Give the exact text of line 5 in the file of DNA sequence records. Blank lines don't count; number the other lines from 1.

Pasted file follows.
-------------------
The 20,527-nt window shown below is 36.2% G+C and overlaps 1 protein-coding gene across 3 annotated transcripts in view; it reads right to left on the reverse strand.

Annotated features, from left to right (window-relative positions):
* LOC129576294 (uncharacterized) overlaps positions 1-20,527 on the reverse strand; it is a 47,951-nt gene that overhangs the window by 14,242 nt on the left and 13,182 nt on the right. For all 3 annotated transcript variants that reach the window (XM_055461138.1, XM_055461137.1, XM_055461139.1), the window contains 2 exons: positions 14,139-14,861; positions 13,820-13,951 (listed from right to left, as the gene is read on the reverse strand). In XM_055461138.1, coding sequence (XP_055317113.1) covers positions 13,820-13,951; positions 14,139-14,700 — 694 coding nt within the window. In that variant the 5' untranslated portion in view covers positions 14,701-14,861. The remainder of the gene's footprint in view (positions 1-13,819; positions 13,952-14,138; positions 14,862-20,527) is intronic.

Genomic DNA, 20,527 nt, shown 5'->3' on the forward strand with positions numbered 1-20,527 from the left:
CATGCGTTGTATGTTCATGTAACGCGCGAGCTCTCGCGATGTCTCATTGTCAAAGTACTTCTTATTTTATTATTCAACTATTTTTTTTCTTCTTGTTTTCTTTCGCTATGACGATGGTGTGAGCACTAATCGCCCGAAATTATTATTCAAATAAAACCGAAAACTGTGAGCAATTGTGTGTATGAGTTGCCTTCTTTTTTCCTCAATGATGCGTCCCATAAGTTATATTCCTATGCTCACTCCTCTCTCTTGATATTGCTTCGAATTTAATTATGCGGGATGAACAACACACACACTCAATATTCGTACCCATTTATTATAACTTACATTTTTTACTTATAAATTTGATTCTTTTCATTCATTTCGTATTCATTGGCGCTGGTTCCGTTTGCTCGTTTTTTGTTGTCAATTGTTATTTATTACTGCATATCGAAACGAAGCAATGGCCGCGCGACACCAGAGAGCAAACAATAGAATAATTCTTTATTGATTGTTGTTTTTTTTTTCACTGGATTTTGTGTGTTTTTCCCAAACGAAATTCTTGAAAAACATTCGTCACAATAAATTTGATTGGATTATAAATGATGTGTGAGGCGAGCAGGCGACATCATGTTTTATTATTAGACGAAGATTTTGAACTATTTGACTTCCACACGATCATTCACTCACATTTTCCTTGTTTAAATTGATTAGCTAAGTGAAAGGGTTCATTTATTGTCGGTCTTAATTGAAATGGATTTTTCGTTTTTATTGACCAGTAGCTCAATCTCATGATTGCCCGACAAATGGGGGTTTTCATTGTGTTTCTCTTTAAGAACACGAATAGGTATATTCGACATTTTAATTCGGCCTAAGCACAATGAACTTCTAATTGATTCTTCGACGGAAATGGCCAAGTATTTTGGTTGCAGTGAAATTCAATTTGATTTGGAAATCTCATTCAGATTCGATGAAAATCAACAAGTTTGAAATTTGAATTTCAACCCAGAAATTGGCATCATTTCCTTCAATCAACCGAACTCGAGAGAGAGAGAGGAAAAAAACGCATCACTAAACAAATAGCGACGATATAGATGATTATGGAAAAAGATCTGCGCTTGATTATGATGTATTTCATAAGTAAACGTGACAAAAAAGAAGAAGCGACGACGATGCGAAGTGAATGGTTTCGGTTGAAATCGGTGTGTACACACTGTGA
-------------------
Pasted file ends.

CATGCGTTGTATGTTCATGTAACGCGCGAGCTCTCGCGATGTCTCATTGTCAAAGTACTTCTTATTTTATTATTCAACTATTTTTTTTCTTCTTGTTTTCTTTCGCTATGACGATGGTGTGAGCACTAATCGCCCGAAATTATTATTCAAATAAAACCGAAAACTGTGAGCAATTGTGTGTATGAGTTGCCTTCTTTTTTCCTCAATGATGCGTCCCATAAGTTATATTCCTATGCTCACTCCTCTCTCTTGATATTGCTTCGAATTTAATTATGCGGGATGAACAACACACACACTCAATATTCGTACCCATTTATTATAACTTACATTTTTTACTTATAAATTTGATTCTTTTCATTCATTTCGTATTCATTGGCGCTGGTTCCGTTTGCTCGTTTTTTGTTGTCAATTGTTATTTATTACTGCATATCGAAACGAAGCAATGGCCGCGCGACACCAGAGAGCAAACAATAGAATAATTCTTTATTGATTGTTGTTTTTTTTTTCACTGGATTTTGTGTGTTTTTCCCAAACGAAATTCTTGAAAAACATTCGTCACAATAAATTTGATTGGATTATAAATGATGTGTGAGGCGAGCAGGCGACATCATGTTTTATTATTAGACGAAGATTTTGAACTATTTGACTTCCACACGATCATTCACTCACATTTTCCTTGTTTAAATTGATTAGCTAAGTGAAAGGGTTCATTTATTGTCGGTCTTAATTGAAATGGATTTTTCGTTTTTATTGACCAGTAGCTCAATCTCATGATTGCCCGACAAATGGGGGTTTTCATTGTGTTTCTCTTTAAGAACACGAATAGGTATATTCGACATTTTAATTCGGCCTAAGCACAATGAACTTCTAATTGATTCTTCGACGGAAATGGCCAAGTATTTTGGTTGCAGTGAAATTCAATTTGATTTGGAAATCTCATTCAGATTCGATGAAAATCAACAAGTTTGAAATTTGAATTTCAACCCAGAAATTGGCATCATTTCCTTCAATCAACCGAACTCGAGAGAGAGAGAGGAAAAAAACGCATCACTAAACAAATAGCGACGATATAGATGATTATGGAAAAAGATCTGCGCTTGATTATGATGTATTTCATAAGTAAACGTGACAAAAAAGAAGAAGCGACGACGATGCGAAGTGAATGGTTTCGGTTGAAATCGGTGTGTACACACTGTGA